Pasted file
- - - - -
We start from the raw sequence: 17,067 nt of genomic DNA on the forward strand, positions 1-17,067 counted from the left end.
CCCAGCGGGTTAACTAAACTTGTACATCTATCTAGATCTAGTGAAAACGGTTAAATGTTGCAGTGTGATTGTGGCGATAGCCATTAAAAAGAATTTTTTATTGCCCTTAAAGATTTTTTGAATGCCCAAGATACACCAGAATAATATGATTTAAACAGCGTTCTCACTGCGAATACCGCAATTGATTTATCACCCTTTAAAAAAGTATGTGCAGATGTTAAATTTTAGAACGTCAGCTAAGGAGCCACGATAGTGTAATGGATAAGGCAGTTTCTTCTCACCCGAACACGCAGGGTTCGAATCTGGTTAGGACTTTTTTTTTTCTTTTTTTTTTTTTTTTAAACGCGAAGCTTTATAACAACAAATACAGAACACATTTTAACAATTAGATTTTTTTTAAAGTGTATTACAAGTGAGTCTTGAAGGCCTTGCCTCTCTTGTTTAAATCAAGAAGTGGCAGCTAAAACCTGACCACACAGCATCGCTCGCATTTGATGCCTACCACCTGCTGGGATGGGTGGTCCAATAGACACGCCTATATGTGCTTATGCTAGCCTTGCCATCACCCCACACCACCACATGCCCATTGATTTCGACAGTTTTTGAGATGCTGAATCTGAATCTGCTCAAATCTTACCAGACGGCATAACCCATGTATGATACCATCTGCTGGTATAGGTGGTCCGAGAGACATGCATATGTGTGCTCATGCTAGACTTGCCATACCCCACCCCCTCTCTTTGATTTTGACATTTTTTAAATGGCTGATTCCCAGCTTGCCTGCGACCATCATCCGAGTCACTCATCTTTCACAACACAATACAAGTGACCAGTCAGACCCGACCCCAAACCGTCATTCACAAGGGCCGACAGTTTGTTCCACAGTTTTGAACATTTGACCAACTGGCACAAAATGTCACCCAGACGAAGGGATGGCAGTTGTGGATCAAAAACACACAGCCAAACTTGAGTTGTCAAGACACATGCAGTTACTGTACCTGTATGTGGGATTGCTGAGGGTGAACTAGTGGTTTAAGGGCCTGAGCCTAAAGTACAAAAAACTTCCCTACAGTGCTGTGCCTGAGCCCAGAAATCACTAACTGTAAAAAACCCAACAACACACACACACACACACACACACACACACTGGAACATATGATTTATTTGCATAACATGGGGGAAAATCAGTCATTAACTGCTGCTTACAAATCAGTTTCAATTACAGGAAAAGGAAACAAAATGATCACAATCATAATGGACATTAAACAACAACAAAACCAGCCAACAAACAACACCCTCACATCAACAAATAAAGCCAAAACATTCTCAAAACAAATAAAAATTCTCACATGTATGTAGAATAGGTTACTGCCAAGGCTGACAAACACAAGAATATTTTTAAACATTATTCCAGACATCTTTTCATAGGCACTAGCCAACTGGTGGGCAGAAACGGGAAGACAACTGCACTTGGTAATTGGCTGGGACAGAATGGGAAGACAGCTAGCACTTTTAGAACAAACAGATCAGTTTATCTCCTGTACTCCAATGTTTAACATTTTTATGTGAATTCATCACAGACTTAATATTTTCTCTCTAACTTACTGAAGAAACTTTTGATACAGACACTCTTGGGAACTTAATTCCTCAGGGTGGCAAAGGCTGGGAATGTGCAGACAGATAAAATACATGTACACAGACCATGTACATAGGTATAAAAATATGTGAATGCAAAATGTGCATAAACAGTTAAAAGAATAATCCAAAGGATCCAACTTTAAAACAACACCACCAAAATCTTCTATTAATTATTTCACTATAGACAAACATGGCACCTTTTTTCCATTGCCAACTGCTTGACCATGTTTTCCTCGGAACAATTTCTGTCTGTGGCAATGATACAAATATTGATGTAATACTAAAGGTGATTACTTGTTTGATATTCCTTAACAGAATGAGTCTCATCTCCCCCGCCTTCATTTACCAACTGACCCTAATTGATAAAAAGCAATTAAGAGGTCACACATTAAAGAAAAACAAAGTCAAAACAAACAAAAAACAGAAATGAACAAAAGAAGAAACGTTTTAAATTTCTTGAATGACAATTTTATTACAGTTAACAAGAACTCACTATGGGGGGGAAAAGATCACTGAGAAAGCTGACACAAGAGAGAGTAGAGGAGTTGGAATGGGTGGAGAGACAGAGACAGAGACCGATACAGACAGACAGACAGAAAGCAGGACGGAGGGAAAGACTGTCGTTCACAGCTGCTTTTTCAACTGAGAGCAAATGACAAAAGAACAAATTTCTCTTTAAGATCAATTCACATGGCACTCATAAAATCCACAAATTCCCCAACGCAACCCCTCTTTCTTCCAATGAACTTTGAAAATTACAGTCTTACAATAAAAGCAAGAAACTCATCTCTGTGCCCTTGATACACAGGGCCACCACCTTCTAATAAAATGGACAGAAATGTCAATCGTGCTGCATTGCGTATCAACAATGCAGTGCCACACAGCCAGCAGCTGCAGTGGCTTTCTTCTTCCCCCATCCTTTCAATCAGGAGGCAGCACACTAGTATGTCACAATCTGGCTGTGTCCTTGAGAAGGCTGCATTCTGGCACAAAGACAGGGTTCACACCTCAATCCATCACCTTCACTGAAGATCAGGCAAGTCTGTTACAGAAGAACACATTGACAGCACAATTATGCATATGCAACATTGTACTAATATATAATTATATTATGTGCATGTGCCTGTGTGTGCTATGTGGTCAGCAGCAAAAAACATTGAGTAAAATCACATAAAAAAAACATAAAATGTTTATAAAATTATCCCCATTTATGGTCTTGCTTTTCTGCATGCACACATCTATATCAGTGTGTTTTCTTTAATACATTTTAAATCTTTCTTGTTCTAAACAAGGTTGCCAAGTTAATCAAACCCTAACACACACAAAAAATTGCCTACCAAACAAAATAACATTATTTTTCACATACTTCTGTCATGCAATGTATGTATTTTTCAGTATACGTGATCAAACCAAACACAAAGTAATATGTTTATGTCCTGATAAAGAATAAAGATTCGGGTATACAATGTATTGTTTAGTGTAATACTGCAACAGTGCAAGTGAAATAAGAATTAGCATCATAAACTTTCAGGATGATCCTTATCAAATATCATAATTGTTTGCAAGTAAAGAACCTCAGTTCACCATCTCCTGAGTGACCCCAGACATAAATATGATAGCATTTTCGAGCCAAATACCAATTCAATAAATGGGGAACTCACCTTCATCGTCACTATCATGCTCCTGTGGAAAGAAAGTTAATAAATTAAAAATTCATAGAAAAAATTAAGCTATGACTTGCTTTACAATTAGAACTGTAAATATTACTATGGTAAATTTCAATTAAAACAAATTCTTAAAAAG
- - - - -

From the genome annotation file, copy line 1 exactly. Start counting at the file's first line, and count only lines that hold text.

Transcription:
We start from the raw sequence: 17,067 nt of genomic DNA on the forward strand, positions 1-17,067 counted from the left end.